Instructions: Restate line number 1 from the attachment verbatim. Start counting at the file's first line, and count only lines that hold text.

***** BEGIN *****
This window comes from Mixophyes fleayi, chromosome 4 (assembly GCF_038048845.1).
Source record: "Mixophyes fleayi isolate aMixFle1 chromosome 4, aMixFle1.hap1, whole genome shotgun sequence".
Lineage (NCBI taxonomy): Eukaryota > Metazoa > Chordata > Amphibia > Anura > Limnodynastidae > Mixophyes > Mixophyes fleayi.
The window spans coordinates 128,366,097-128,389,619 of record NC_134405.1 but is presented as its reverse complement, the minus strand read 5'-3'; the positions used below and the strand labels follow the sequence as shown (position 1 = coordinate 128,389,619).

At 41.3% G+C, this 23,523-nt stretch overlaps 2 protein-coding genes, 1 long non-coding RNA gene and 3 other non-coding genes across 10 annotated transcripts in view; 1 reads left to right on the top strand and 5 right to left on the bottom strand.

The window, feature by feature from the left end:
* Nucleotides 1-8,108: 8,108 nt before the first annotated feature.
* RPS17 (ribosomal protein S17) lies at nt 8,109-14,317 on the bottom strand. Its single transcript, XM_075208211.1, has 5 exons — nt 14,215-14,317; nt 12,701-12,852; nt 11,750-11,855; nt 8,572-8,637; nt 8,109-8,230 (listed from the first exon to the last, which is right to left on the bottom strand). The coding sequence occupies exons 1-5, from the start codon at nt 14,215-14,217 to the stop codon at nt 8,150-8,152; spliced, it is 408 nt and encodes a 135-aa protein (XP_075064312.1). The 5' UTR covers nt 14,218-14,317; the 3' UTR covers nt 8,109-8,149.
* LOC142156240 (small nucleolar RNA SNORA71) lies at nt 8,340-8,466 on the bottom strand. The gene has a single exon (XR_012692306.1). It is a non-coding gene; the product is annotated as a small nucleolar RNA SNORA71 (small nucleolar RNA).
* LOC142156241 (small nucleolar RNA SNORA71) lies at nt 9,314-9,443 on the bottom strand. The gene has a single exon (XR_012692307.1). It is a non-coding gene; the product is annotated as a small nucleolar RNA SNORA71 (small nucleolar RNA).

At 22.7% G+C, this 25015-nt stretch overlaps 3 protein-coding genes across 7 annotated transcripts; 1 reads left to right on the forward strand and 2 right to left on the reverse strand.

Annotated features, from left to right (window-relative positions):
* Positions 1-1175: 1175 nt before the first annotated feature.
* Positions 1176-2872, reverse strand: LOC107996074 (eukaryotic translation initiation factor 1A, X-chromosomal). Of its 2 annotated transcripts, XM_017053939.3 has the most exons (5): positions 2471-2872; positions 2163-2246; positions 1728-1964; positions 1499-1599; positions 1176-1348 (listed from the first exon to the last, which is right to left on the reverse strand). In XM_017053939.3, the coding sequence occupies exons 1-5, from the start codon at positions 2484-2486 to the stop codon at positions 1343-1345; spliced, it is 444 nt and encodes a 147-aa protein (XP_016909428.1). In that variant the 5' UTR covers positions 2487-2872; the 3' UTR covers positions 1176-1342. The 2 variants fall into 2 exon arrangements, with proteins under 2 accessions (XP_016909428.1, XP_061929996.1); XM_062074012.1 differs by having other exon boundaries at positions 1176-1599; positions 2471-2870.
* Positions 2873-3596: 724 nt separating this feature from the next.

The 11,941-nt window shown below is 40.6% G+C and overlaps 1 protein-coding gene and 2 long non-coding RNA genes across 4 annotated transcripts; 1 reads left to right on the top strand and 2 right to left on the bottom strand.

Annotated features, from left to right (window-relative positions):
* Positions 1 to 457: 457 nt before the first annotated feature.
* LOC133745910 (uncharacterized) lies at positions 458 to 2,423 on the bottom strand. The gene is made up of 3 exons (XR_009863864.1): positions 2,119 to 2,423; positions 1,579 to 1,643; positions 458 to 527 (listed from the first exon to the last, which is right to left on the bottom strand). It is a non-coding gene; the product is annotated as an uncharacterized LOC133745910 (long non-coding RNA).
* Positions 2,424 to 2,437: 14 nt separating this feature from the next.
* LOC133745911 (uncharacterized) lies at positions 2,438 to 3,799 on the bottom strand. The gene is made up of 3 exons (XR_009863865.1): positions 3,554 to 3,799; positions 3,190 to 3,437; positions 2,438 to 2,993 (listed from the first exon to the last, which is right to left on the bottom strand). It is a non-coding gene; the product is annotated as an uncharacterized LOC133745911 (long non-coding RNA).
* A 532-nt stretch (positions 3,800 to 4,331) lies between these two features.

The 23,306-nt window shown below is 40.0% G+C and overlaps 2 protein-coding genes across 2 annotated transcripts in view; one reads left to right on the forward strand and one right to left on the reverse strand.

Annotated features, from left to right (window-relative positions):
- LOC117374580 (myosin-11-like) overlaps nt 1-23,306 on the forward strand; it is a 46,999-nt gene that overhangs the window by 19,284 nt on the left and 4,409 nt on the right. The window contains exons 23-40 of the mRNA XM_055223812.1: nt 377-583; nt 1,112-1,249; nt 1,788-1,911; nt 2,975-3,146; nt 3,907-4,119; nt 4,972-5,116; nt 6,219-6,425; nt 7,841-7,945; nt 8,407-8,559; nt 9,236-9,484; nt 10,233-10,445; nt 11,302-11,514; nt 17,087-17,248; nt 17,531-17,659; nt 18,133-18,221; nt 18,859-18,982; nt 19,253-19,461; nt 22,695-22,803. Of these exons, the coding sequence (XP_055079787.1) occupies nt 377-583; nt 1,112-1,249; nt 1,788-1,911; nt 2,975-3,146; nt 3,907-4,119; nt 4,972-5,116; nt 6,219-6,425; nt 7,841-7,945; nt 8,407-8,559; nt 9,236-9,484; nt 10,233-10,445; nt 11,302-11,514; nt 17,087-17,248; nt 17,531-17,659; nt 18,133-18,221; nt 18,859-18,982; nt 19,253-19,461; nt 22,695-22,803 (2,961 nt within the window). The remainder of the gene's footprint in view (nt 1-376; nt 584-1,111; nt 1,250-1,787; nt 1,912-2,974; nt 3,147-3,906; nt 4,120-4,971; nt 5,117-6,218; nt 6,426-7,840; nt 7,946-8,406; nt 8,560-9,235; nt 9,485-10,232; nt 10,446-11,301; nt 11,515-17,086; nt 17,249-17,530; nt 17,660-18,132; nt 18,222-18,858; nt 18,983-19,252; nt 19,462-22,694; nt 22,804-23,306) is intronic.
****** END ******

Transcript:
This window comes from Mixophyes fleayi, chromosome 4 (assembly GCF_038048845.1).